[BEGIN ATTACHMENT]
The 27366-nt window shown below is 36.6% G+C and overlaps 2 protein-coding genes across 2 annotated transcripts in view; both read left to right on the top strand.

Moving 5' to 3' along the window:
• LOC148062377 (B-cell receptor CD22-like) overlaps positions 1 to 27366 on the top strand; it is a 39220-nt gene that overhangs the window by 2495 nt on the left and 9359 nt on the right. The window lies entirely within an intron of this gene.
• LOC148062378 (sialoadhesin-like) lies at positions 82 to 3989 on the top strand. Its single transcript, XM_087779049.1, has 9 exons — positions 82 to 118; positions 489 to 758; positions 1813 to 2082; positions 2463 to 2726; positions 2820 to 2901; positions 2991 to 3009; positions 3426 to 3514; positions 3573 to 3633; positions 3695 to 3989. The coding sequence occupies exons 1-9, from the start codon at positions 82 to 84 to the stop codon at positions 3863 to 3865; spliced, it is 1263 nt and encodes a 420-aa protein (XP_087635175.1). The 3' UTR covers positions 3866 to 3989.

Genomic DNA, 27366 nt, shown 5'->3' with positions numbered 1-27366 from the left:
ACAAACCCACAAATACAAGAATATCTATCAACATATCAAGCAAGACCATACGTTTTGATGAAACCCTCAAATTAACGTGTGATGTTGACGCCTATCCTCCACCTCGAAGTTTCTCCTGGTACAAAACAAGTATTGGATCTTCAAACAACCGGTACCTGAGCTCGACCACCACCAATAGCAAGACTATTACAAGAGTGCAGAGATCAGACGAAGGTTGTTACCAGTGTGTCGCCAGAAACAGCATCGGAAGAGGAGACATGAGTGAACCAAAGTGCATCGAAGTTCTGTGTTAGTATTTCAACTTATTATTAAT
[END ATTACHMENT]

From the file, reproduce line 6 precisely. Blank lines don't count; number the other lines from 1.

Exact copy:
ACAAACCCACAAATACAAGAATATCTATCAACATATCAAGCAAGACCATACGTTTTGATGAAACCCTCAAATTAACGTGTGATGTTGACGCCTATCCTCCACCTCGAAGTTTCTCCTGGTACAAAACAAGTATTGGATCTTCAAACAACCGGTACCTGAGCTCGACCACCACCAATAGCAAGACTATTACAAGAGTGCAGAGATCAGACGAAGGTTGTTACCAGTGTGTCGCCAGAAACAGCATCGGAAGAGGAGACATGAGTGAACCAAAGTGCATCGAAGTTCTGTGTTAGTATTTCAACTTATTATTAAT